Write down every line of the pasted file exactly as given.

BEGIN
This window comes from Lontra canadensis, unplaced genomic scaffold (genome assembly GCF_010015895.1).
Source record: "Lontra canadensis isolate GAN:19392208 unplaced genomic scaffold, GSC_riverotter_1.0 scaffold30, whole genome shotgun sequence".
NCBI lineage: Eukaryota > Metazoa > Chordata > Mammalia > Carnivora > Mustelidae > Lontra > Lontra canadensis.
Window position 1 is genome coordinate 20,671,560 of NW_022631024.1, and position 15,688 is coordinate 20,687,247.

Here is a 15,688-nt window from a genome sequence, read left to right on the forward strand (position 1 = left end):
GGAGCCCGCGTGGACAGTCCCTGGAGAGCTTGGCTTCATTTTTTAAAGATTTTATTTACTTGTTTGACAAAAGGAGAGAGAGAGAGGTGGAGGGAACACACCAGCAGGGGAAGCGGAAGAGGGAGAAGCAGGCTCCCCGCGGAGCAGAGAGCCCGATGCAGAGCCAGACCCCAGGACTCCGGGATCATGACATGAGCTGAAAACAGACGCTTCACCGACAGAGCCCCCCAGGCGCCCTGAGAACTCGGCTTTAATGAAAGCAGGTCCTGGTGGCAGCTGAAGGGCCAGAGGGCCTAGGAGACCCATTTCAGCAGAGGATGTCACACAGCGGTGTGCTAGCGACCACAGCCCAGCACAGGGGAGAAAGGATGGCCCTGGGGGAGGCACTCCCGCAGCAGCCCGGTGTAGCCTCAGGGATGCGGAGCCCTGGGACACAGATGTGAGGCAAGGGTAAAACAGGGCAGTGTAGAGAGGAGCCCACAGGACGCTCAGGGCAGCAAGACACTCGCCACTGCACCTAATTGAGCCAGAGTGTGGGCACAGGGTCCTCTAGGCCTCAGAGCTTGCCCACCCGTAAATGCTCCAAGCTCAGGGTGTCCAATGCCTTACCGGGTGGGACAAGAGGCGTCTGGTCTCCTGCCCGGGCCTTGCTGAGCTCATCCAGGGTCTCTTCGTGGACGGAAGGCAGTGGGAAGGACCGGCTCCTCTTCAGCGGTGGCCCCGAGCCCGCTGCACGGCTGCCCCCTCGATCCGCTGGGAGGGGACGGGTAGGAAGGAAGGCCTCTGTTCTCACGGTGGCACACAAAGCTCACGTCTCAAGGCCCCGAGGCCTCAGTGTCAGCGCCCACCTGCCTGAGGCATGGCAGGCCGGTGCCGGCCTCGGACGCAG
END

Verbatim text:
This window comes from Lontra canadensis, unplaced genomic scaffold (genome assembly GCF_010015895.1).
Source record: "Lontra canadensis isolate GAN:19392208 unplaced genomic scaffold, GSC_riverotter_1.0 scaffold30, whole genome shotgun sequence".
NCBI lineage: Eukaryota > Metazoa > Chordata > Mammalia > Carnivora > Mustelidae > Lontra > Lontra canadensis.
Window position 1 is genome coordinate 20,671,560 of NW_022631024.1, and position 15,688 is coordinate 20,687,247.

Here is a 15,688-nt window from a genome sequence, read left to right on the forward strand (position 1 = left end):
GGAGCCCGCGTGGACAGTCCCTGGAGAGCTTGGCTTCATTTTTTAAAGATTTTATTTACTTGTTTGACAAAAGGAGAGAGAGAGAGGTGGAGGGAACACACCAGCAGGGGAAGCGGAAGAGGGAGAAGCAGGCTCCCCGCGGAGCAGAGAGCCCGATGCAGAGCCAGACCCCAGGACTCCGGGATCATGACATGAGCTGAAAACAGACGCTTCACCGACAGAGCCCCCCAGGCGCCCTGAGAACTCGGCTTTAATGAAAGCAGGTCCTGGTGGCAGCTGAAGGGCCAGAGGGCCTAGGAGACCCATTTCAGCAGAGGATGTCACACAGCGGTGTGCTAGCGACCACAGCCCAGCACAGGGGAGAAAGGATGGCCCTGGGGGAGGCACTCCCGCAGCAGCCCGGTGTAGCCTCAGGGATGCGGAGCCCTGGGACACAGATGTGAGGCAAGGGTAAAACAGGGCAGTGTAGAGAGGAGCCCACAGGACGCTCAGGGCAGCAAGACACTCGCCACTGCACCTAATTGAGCCAGAGTGTGGGCACAGGGTCCTCTAGGCCTCAGAGCTTGCCCACCCGTAAATGCTCCAAGCTCAGGGTGTCCAATGCCTTACCGGGTGGGACAAGAGGCGTCTGGTCTCCTGCCCGGGCCTTGCTGAGCTCATCCAGGGTCTCTTCGTGGACGGAAGGCAGTGGGAAGGACCGGCTCCTCTTCAGCGGTGGCCCCGAGCCCGCTGCACGGCTGCCCCCTCGATCCGCTGGGAGGGGACGGGTAGGAAGGAAGGCCTCTGTTCTCACGGTGGCACACAAAGCTCACGTCTCAAGGCCCCGAGGCCTCAGTGTCAGCGCCCACCTGCCTGAGGCATGGCAGGCCGGTGCCGGCCTCGGACGCAG